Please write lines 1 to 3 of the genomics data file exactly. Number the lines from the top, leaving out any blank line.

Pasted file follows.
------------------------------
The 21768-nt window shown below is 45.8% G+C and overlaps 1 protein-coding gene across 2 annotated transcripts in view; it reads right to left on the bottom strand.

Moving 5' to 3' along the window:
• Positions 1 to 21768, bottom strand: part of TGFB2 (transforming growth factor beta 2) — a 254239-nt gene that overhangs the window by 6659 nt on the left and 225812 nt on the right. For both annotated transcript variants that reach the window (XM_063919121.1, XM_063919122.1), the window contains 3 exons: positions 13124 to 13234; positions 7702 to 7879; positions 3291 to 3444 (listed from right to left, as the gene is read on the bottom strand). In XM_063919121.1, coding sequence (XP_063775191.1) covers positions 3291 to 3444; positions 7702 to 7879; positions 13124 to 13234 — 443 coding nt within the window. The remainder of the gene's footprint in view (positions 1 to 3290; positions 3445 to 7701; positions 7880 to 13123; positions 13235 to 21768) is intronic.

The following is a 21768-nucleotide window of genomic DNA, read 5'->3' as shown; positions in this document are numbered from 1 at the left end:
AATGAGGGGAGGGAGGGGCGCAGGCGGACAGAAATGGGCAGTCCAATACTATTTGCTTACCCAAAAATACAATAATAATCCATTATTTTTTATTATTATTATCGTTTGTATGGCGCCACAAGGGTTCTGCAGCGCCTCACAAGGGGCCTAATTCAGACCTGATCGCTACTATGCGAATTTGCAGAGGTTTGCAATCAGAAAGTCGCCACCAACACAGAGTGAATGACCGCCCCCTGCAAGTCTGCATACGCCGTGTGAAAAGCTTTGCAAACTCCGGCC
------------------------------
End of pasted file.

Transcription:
The 21768-nt window shown below is 45.8% G+C and overlaps 1 protein-coding gene across 2 annotated transcripts in view; it reads right to left on the bottom strand.

Moving 5' to 3' along the window:
• Positions 1 to 21768, bottom strand: part of TGFB2 (transforming growth factor beta 2) — a 254239-nt gene that overhangs the window by 6659 nt on the left and 225812 nt on the right. For both annotated transcript variants that reach the window (XM_063919121.1, XM_063919122.1), the window contains 3 exons: positions 13124 to 13234; positions 7702 to 7879; positions 3291 to 3444 (listed from right to left, as the gene is read on the bottom strand). In XM_063919121.1, coding sequence (XP_063775191.1) covers positions 3291 to 3444; positions 7702 to 7879; positions 13124 to 13234 — 443 coding nt within the window. The remainder of the gene's footprint in view (positions 1 to 3290; positions 3445 to 7701; positions 7880 to 13123; positions 13235 to 21768) is intronic.